Science  01 Feb 2002:
Vol. 295, Issue 5556, pp. 771
  1. DATABASE: Mosquito Central

    We've battled mosquitoes with netting, repellent, massive drainage projects, and clouds of DDT, but diseases such as malaria still kill millions. Genomics may provide new ways to swat down these bloodsuckers. The Mosquito Genomics World Wide Web Server at Colorado State University, Fort Collins, serves up six mosquito genome databases, including those for Aedes aegypti, the yellow fever mosquito, and Anopheles gambiae, the carrier of malaria. The databases are still growing, but for catalogued genes you can obtain information such as a map of chromosomal location, a listing of nearby genes, and relevant publications. Each database also features a sizeable bibliography—more than 4500 entries for A. aegypti alone.


  2. EDUCATION: Off to Quantum School

    If seeing is believing, then a visit to Visual Quantum Mechanics should help high school students and college nonscience majors understand the essential concepts of quantum physics. Produced by the Physics Education Research Group at Kansas State University, Manhattan, the site offers interactive animations that demonstrate, without using mathematics, the quantum mechanical origins of atomic spectra, laser action, diffraction of matter, and other phenomena. The easy-to-use animations generally require the student to work through mock experiments, such as analyzing the spectrum of a light-emitting diode with a prism. The connection to real-world devices should help convince students that quantum mechanics is useful. The site also provides a number of tutorials that explain the basic physics and incorporate the animations.

  3. FUN: What's in a Name?

    Fear of intimacy, celibate, heartless, numb, drop dead. Highlights from a Cosmo article on today's dating scene? Maybe, but they're also the names of fruit fly genes. Mixing entomology with etymology, FlyNome explicates the stories behind these and some 80 other quirky monikers for Drosophila genes. The curator of this whimsical collection is postdoc Christopher Yohn of the Skirball Institute in New York City. Although some gene names are straightforward, others display cheeky creativity, drawing on sources as varied as The Wizard of Oz, the foul-mouthed brats on South Park, and the Bible. Flies with a mutated form of the ken and barbie gene, for instance, lack external genitalia, just like the famous anatomically incorrect dolls. And fear of intimacy doesn't signal emotional distance, but refers to the failure of two types of cells to associate during development of the gonads.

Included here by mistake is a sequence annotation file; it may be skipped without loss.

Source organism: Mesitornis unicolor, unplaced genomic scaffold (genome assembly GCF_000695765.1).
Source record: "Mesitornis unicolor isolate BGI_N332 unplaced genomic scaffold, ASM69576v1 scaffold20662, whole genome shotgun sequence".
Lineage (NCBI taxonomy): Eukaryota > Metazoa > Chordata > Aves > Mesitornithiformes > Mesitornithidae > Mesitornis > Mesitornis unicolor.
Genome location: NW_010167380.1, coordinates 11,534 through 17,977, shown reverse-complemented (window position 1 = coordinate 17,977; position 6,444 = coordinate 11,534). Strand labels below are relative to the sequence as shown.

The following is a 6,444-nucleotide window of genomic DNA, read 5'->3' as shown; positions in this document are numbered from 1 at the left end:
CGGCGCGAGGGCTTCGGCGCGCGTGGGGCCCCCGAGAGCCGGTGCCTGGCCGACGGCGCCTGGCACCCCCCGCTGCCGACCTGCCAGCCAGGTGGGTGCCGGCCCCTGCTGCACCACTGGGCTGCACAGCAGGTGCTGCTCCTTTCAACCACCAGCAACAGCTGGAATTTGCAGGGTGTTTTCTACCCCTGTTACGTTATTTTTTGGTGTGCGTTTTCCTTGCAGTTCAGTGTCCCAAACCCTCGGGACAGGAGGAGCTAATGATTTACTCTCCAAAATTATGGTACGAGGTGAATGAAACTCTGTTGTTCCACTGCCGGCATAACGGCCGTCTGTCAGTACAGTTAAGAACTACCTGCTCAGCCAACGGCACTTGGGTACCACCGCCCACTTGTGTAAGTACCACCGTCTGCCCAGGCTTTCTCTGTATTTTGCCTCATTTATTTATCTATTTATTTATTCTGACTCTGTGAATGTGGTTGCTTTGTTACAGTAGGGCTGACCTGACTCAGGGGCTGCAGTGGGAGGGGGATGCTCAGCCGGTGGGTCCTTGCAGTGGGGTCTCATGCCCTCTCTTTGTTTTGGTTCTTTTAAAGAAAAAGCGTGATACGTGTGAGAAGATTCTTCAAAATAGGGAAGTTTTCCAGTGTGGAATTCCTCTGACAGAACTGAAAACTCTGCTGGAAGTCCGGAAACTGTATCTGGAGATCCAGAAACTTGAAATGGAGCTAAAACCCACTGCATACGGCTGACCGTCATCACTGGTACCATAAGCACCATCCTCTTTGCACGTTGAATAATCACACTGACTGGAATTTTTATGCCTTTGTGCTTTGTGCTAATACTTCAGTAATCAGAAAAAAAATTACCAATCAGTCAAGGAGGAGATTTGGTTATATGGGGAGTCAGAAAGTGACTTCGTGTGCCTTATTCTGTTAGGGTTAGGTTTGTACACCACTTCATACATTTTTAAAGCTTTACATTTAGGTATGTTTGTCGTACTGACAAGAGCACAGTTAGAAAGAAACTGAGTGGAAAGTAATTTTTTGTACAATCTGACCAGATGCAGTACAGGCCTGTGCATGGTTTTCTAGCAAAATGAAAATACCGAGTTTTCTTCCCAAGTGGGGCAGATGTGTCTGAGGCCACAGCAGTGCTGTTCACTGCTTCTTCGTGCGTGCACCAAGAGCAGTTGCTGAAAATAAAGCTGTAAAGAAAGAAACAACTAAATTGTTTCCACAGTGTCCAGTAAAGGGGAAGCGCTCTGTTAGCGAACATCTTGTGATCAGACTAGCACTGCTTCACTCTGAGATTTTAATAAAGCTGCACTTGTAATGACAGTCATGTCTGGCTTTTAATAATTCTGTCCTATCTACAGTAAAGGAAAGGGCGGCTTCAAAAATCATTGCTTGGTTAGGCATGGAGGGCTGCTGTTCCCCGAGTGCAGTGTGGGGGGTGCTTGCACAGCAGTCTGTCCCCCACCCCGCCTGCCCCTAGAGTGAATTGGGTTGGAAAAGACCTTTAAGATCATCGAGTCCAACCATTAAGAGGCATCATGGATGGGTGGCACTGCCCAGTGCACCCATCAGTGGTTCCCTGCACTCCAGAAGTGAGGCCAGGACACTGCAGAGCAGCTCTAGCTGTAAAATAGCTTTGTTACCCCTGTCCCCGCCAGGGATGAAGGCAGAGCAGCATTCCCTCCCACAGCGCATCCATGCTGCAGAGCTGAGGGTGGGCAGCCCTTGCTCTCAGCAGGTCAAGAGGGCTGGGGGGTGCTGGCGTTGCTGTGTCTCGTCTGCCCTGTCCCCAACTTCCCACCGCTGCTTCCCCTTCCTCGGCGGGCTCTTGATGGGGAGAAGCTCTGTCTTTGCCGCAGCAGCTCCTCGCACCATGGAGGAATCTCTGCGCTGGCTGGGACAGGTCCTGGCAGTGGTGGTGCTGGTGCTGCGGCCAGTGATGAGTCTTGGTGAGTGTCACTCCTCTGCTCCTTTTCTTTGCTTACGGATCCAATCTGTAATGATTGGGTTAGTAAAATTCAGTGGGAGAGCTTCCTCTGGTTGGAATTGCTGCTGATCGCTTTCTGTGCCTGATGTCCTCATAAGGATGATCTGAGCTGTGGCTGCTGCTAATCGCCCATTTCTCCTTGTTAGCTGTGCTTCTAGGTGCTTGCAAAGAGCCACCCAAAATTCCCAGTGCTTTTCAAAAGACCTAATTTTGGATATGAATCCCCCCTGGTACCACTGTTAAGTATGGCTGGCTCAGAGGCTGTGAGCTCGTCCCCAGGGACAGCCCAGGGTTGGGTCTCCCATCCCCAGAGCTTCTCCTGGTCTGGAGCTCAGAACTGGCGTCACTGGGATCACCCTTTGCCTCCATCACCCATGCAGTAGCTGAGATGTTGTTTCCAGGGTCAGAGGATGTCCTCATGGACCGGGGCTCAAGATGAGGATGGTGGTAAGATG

4. RESOURCES: Fighting Bioterrorism in the Clinic ...

    Doctors and other health professionals are expected to be our bioterrorism sentinels, alert for suspicious cases that might signal an attack. Making that job a little easier is this cache of bioweapons info from the Centers for Disease Control and Prevention (CDC) in Atlanta. The site features the latest on vaccines, treatment, and diagnosis, as well as germane articles from CDC publications such as the Morbidity and Mortality Weekly Report (MMWR).

    The most likely bioweapons—anthrax and smallpox—get extensive coverage, but you'll also find information on tularemia, plague, botulism, and viral hemorrhagic fevers such as Ebola. The section on anthrax incorporates the lessons of the mail attacks last year. It provides links to a series of archived Webcasts on preventing anthrax in postal workers and others exposed to the bacterium, as well as an article from last November's MMWRon differentiating the disease from flu and other similar respiratory illnesses.

  5. COMPUTING PROJECTS: ... And at Home

    Researchers have already harnessed the power of distributed computing to stalk extraterrestrials and pursue cures for cancer. Now scientists at Oxford University plan to use idle PCs around the world to screen some 3.5 billion compounds for potential antianthrax drugs. The anthrax bacterium produces proteins that assemble on the surface of a cell, forming a toxin that enters and slays the cell. The project's goal is to find molecules that thwart assembly. Like SETI@home and Oxford's search for anticancer drugs, launched last April (Science, 13 April 2001, p. 175), participants download a screen saver that runs jobs for the project whenever the computer isn't busy. The screen saver is available from co-sponsor Intel.

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